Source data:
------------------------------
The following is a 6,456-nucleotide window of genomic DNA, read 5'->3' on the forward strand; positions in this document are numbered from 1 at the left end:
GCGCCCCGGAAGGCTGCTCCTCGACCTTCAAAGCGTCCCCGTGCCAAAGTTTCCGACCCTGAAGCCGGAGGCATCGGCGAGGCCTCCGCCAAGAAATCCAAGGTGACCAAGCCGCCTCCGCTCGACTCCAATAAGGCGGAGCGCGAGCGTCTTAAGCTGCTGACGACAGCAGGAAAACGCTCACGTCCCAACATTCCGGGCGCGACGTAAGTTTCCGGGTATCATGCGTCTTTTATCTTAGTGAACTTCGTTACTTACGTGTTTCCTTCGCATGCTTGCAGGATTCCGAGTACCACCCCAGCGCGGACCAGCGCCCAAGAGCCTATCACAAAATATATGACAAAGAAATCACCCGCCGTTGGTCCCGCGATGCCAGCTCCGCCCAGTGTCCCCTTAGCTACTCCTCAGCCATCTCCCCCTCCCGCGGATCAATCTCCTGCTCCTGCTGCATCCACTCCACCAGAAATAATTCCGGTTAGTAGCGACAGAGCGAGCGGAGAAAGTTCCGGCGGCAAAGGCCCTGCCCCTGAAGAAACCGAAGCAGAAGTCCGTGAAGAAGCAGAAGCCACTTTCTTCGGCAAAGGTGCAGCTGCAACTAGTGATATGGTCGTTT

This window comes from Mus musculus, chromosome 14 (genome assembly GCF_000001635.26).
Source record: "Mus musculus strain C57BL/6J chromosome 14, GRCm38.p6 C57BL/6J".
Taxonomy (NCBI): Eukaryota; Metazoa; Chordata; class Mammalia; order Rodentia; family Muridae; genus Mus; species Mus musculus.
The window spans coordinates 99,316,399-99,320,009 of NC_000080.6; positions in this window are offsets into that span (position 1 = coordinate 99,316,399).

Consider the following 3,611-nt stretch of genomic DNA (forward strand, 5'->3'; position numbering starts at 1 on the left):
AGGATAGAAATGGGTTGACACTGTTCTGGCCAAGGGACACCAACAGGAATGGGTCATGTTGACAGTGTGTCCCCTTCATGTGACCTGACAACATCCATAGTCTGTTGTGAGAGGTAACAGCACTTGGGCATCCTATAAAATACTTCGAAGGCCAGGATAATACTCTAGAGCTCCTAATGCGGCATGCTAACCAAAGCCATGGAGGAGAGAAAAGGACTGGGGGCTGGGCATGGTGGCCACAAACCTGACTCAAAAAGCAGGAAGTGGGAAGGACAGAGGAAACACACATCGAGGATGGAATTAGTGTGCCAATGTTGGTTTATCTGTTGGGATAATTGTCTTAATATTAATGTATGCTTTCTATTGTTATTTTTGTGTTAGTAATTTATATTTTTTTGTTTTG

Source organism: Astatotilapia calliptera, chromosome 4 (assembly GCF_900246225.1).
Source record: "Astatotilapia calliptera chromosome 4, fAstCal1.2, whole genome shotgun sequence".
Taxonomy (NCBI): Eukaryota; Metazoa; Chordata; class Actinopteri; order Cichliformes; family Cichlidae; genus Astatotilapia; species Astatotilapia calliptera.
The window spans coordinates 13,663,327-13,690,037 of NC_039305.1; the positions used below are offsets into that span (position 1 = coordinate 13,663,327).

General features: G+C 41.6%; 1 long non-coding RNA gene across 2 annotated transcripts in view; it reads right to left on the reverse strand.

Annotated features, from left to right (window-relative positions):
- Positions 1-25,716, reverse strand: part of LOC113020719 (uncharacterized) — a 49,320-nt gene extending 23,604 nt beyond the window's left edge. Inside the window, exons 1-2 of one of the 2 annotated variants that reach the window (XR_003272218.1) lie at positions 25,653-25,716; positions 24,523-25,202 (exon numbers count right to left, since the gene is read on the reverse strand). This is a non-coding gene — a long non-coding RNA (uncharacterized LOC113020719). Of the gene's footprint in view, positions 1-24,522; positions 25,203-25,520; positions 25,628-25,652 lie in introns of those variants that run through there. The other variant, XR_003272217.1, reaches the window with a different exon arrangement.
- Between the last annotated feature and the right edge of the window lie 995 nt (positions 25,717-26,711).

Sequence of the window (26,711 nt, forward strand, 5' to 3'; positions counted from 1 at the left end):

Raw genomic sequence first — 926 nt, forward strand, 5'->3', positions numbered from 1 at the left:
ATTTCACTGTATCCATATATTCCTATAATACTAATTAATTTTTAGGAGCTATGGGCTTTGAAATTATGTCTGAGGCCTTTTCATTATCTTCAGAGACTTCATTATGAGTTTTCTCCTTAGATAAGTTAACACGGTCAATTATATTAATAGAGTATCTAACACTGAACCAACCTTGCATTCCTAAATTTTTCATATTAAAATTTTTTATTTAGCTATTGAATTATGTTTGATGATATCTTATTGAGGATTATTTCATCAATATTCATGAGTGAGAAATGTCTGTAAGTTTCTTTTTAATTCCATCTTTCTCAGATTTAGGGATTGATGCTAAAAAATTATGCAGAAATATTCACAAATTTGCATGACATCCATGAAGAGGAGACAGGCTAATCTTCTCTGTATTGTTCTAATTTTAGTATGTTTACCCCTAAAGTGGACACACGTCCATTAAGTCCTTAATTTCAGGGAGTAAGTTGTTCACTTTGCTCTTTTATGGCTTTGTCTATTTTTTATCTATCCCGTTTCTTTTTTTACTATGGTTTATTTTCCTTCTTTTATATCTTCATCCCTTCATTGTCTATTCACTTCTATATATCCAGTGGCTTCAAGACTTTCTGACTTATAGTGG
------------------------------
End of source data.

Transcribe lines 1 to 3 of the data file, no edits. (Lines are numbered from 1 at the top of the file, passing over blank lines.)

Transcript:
The following is a 6,456-nucleotide window of genomic DNA, read 5'->3' on the forward strand; positions in this document are numbered from 1 at the left end:
GCGCCCCGGAAGGCTGCTCCTCGACCTTCAAAGCGTCCCCGTGCCAAAGTTTCCGACCCTGAAGCCGGAGGCATCGGCGAGGCCTCCGCCAAGAAATCCAAGGTGACCAAGCCGCCTCCGCTCGACTCCAATAAGGCGGAGCGCGAGCGTCTTAAGCTGCTGACGACAGCAGGAAAACGCTCACGTCCCAACATTCCGGGCGCGACGTAAGTTTCCGGGTATCATGCGTCTTTTATCTTAGTGAACTTCGTTACTTACGTGTTTCCTTCGCATGCTTGCAGGATTCCGAGTACCACCCCAGCGCGGACCAGCGCCCAAGAGCCTATCACAAAATATATGACAAAGAAATCACCCGCCGTTGGTCCCGCGATGCCAGCTCCGCCCAGTGTCCCCTTAGCTACTCCTCAGCCATCTCCCCCTCCCGCGGATCAATCTCCTGCTCCTGCTGCATCCACTCCACCAGAAATAATTCCGGTTAGTAGCGACAGAGCGAGCGGAGAAAGTTCCGGCGGCAAAGGCCCTGCCCCTGAAGAAACCGAAGCAGAAGTCCGTGAAGAAGCAGAAGCCACTTTCTTCGGCAAAGGTGCAGCTGCAACTAGTGATATGGTCGTTT

This window comes from Mus musculus, chromosome 14 (genome assembly GCF_000001635.26).